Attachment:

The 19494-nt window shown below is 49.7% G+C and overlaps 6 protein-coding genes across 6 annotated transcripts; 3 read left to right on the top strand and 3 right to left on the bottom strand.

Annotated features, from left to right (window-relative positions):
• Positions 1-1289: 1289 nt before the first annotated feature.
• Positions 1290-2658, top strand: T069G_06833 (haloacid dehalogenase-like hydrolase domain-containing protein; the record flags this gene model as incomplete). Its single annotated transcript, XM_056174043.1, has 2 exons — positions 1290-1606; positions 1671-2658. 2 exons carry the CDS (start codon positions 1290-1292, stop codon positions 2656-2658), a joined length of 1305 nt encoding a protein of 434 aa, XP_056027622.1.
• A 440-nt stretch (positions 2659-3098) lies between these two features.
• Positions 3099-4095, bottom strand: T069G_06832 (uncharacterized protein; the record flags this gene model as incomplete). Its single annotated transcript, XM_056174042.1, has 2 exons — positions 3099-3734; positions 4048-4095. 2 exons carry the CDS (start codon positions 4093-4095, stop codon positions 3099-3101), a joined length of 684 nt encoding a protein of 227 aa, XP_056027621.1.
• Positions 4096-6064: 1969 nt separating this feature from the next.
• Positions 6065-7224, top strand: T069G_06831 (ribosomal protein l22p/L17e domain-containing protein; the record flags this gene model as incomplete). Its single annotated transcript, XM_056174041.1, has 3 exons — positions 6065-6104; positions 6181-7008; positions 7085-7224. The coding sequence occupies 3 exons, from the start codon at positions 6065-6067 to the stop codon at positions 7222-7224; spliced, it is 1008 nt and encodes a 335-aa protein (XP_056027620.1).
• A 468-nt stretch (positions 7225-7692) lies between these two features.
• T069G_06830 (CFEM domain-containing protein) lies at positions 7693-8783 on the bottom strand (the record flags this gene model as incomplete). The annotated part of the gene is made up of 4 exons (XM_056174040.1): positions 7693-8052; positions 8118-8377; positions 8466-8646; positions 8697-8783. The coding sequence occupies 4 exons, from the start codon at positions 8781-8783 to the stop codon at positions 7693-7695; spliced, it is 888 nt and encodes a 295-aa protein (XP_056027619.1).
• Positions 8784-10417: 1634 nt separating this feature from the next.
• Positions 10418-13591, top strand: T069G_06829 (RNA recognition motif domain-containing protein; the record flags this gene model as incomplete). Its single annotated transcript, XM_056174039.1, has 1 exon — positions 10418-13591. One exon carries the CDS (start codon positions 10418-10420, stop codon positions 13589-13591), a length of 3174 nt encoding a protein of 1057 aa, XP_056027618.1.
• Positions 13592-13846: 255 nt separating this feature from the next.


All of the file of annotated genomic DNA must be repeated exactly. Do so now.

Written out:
The 19494-nt window shown below is 49.7% G+C and overlaps 6 protein-coding genes across 6 annotated transcripts; 3 read left to right on the top strand and 3 right to left on the bottom strand.

Annotated features, from left to right (window-relative positions):
• Positions 1-1289: 1289 nt before the first annotated feature.
• Positions 1290-2658, top strand: T069G_06833 (haloacid dehalogenase-like hydrolase domain-containing protein; the record flags this gene model as incomplete). Its single annotated transcript, XM_056174043.1, has 2 exons — positions 1290-1606; positions 1671-2658. 2 exons carry the CDS (start codon positions 1290-1292, stop codon positions 2656-2658), a joined length of 1305 nt encoding a protein of 434 aa, XP_056027622.1.
• A 440-nt stretch (positions 2659-3098) lies between these two features.
• Positions 3099-4095, bottom strand: T069G_06832 (uncharacterized protein; the record flags this gene model as incomplete). Its single annotated transcript, XM_056174042.1, has 2 exons — positions 3099-3734; positions 4048-4095. 2 exons carry the CDS (start codon positions 4093-4095, stop codon positions 3099-3101), a joined length of 684 nt encoding a protein of 227 aa, XP_056027621.1.
• Positions 4096-6064: 1969 nt separating this feature from the next.
• Positions 6065-7224, top strand: T069G_06831 (ribosomal protein l22p/L17e domain-containing protein; the record flags this gene model as incomplete). Its single annotated transcript, XM_056174041.1, has 3 exons — positions 6065-6104; positions 6181-7008; positions 7085-7224. The coding sequence occupies 3 exons, from the start codon at positions 6065-6067 to the stop codon at positions 7222-7224; spliced, it is 1008 nt and encodes a 335-aa protein (XP_056027620.1).
• A 468-nt stretch (positions 7225-7692) lies between these two features.
• T069G_06830 (CFEM domain-containing protein) lies at positions 7693-8783 on the bottom strand (the record flags this gene model as incomplete). The annotated part of the gene is made up of 4 exons (XM_056174040.1): positions 7693-8052; positions 8118-8377; positions 8466-8646; positions 8697-8783. The coding sequence occupies 4 exons, from the start codon at positions 8781-8783 to the stop codon at positions 7693-7695; spliced, it is 888 nt and encodes a 295-aa protein (XP_056027619.1).
• Positions 8784-10417: 1634 nt separating this feature from the next.
• Positions 10418-13591, top strand: T069G_06829 (RNA recognition motif domain-containing protein; the record flags this gene model as incomplete). Its single annotated transcript, XM_056174039.1, has 1 exon — positions 10418-13591. One exon carries the CDS (start codon positions 10418-10420, stop codon positions 13589-13591), a length of 3174 nt encoding a protein of 1057 aa, XP_056027618.1.
• Positions 13592-13846: 255 nt separating this feature from the next.